Cite as: Browne Lewis, Making Connections, JOTWELL (March 25, 2016) (reviewing Judith Daar, Multi-Party Parenting in Genetics and Law: A View from Succession, 49 Fam. L.Q. 71 (2015)),

How to Bolster the “Ir” in Irrevocable

Traditionally, irrevocable trusts have been, well, irrevocable. The terms of the trust are fixed and the life of the trust cannot be cut short. Whether irrevocability emanates from the trust document itself or from circumstances such as the settlor’s death or incapacity, traditional irrevocability tied the hands of those interested in modifying the trust to accommodate changes in circumstances. Irrevocability was the doctrine through which the settlor could maintain control of the trust property throughout the life of the trust. Trust law acknowledges the tension between the original intent of the settlor’s dead-hand control and the current desires of the beneficiaries. As this tension is being resolved by greater accommodation of the current beneficiaries’ desires, has the doctrine of irrevocability lost its relevance?

In his recent article entitled Sherlock Holmes and the Problem of the Dead Hand: The Modification and Termination of “Irrevocable” Trusts, Dean Richard Ausness proposes a compromise. The first generation of trust beneficiaries would remain subject to the traditional rules disfavoring modification and early termination of trusts; subsequent generations of trust beneficiaries, however, would possess a liberating ability to modify a trust without court approval. The language of irrevocability would have renewed life, but only a short life.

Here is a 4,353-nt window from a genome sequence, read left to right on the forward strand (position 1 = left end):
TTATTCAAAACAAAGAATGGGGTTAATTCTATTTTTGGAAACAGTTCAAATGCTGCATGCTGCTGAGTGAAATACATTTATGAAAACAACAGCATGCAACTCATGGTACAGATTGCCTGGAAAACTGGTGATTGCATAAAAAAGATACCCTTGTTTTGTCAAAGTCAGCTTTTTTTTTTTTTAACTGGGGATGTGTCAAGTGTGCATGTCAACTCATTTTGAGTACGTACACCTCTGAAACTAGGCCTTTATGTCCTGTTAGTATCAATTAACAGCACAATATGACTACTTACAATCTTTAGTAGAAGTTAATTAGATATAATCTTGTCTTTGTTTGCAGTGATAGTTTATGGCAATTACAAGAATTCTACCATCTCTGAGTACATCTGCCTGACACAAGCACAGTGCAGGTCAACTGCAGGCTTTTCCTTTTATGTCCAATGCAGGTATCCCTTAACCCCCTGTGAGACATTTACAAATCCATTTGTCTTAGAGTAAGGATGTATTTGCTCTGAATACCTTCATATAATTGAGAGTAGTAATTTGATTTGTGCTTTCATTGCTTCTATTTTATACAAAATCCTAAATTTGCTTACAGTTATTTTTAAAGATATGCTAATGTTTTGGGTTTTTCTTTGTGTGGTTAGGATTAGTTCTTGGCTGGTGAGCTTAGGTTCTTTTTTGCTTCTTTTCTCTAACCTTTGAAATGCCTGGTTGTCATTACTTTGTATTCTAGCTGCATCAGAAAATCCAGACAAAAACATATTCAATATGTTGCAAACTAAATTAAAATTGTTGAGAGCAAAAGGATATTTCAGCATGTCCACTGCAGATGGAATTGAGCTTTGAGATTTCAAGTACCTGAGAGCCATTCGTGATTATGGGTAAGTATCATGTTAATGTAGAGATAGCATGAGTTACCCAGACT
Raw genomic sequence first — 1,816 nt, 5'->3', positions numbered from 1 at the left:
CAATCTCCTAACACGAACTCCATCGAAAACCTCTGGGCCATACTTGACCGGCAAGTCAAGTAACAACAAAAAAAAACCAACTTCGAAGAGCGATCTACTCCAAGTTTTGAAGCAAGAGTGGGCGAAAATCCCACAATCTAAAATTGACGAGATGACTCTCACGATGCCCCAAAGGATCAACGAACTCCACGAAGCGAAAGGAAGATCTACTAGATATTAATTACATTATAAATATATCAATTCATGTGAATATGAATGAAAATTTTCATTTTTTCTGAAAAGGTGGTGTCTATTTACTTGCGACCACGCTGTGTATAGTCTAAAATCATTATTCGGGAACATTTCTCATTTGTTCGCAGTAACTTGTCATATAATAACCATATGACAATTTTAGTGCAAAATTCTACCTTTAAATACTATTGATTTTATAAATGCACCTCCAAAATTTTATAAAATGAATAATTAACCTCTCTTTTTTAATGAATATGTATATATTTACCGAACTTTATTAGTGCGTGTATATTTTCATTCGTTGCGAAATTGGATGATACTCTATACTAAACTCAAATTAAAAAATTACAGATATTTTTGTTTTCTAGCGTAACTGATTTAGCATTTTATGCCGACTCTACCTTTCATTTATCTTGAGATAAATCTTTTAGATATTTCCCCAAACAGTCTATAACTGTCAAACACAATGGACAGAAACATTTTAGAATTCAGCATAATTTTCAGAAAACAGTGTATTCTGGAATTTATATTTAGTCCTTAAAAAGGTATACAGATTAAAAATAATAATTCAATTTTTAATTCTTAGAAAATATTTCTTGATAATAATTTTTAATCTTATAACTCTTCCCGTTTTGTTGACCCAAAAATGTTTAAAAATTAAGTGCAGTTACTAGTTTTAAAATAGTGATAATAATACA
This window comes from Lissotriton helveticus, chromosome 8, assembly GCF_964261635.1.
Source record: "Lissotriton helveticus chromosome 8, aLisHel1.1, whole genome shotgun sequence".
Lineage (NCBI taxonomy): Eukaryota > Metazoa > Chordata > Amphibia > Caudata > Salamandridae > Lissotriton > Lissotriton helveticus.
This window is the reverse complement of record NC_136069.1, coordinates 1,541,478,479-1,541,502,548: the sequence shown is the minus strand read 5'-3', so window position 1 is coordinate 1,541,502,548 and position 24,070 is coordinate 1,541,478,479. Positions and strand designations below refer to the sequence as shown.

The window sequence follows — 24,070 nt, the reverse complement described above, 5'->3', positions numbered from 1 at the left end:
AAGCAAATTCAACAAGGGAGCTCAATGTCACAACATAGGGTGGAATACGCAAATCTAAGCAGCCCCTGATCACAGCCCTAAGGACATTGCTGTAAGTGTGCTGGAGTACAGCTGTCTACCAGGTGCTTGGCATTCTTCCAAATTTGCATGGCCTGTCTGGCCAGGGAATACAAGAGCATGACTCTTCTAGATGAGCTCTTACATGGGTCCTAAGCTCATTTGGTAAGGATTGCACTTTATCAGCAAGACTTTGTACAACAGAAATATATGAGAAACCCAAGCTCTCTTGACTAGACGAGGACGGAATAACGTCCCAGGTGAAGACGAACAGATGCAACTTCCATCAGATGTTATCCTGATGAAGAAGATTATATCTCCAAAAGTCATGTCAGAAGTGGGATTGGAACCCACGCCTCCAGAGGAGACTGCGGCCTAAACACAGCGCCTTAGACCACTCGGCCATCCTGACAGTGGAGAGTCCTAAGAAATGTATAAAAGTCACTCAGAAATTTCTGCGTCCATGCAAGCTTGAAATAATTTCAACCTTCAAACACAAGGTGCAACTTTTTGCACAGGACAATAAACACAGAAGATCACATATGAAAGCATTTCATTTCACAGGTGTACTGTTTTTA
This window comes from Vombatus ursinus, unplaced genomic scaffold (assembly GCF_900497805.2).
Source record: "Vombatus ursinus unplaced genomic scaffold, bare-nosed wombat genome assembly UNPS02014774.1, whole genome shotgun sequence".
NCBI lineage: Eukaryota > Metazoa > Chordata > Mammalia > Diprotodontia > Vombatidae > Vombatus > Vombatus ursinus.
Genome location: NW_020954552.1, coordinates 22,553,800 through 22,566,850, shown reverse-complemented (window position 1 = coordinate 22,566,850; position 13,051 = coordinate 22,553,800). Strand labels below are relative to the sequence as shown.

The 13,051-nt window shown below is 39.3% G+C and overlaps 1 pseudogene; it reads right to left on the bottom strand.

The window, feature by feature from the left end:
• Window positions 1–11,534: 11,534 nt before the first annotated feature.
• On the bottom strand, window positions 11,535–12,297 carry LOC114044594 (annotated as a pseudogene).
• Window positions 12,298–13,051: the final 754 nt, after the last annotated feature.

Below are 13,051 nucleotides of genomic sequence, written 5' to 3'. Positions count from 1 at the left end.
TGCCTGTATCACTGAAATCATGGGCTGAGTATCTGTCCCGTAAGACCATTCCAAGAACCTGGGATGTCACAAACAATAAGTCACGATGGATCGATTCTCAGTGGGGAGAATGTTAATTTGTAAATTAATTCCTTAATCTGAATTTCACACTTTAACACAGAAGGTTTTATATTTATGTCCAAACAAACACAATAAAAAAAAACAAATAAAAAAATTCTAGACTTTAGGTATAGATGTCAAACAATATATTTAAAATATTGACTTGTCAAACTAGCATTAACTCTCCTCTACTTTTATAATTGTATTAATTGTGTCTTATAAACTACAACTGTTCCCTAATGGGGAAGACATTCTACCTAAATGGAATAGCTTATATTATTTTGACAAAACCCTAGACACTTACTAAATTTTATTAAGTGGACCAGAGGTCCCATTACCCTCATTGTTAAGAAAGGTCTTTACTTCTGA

Even under traditional trust practices, an irrevocable trust is somewhat of a false moniker. There are several avenues around true irrevocability, but each requires either the consent of the settlor or judicial approval. These avenues are, however, consistent with the norm of honoring the settlor’s wishes.

Under the Claflin doctrine, the beneficiaries of an irrevocable trust may petition for its termination when all material purposes of the trust have been satisfied. Having done what it was supposed to do, a trust under Claflin in effect no longer serves the settlor’s intended purpose. Claflin writes in an assumed premise, namely, that once the settlor’s objective in creating a trust has been accomplished, the trust need not continue. Irrevocability is merely a guarantee of the fulfillment of the trust’s purpose.

The Claflin doctrine, however, is inapplicable to several categories of trust such as spendthrift trusts and support trusts, as the continuance of such trusts is the material purpose thereof. The Claflin doctrine is also ill suited to modify trusts terminating at a set age of the beneficiary or upon a set occurrence. The purpose of the trust is, by definition, not fulfilled until such age or occurrence materializes. When faced with strict adherence to the irrevocability required by a settlor, courts at times embrace “partial termination” of the trust as a middle ground. The portion of the trust continuing intact preserves the original intent while distribution of some trust assets free of the trust accommodates the beneficiaries. Partial termination is a logical form of judicial relief when appreciation of trust assets has resulted in the overfunding of a trust relative to the trust’s purpose. True irrevocability in such cases would not add anything to the fulfillment of the settlor’s intent. The doctrine of equitable deviation offers some relief from strict adherence to the terms of an irrevocable trust, but only with respect to administrative (as opposed to distributive) provisions.